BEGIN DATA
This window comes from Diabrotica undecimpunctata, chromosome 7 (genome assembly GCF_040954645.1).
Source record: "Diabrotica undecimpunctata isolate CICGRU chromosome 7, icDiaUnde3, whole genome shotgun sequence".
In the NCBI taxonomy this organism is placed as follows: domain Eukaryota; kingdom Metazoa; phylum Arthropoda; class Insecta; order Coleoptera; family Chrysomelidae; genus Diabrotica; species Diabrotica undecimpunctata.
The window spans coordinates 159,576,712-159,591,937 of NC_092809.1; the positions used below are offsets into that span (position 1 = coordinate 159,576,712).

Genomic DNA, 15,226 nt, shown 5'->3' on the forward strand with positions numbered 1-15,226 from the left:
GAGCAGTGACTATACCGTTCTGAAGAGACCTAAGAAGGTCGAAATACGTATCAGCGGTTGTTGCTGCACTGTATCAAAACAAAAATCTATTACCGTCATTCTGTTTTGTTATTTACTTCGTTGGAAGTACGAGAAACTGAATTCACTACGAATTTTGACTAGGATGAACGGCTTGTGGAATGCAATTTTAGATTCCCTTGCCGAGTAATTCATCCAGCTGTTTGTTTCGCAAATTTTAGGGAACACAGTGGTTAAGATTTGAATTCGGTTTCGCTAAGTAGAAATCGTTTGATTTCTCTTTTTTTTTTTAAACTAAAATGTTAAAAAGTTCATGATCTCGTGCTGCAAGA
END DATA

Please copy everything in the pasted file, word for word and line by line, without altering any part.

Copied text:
This window comes from Diabrotica undecimpunctata, chromosome 7 (genome assembly GCF_040954645.1).
Source record: "Diabrotica undecimpunctata isolate CICGRU chromosome 7, icDiaUnde3, whole genome shotgun sequence".
In the NCBI taxonomy this organism is placed as follows: domain Eukaryota; kingdom Metazoa; phylum Arthropoda; class Insecta; order Coleoptera; family Chrysomelidae; genus Diabrotica; species Diabrotica undecimpunctata.
The window spans coordinates 159,576,712-159,591,937 of NC_092809.1; the positions used below are offsets into that span (position 1 = coordinate 159,576,712).

Genomic DNA, 15,226 nt, shown 5'->3' on the forward strand with positions numbered 1-15,226 from the left:
GAGCAGTGACTATACCGTTCTGAAGAGACCTAAGAAGGTCGAAATACGTATCAGCGGTTGTTGCTGCACTGTATCAAAACAAAAATCTATTACCGTCATTCTGTTTTGTTATTTACTTCGTTGGAAGTACGAGAAACTGAATTCACTACGAATTTTGACTAGGATGAACGGCTTGTGGAATGCAATTTTAGATTCCCTTGCCGAGTAATTCATCCAGCTGTTTGTTTCGCAAATTTTAGGGAACACAGTGGTTAAGATTTGAATTCGGTTTCGCTAAGTAGAAATCGTTTGATTTCTCTTTTTTTTTTTAAACTAAAATGTTAAAAAGTTCATGATCTCGTGCTGCAAGA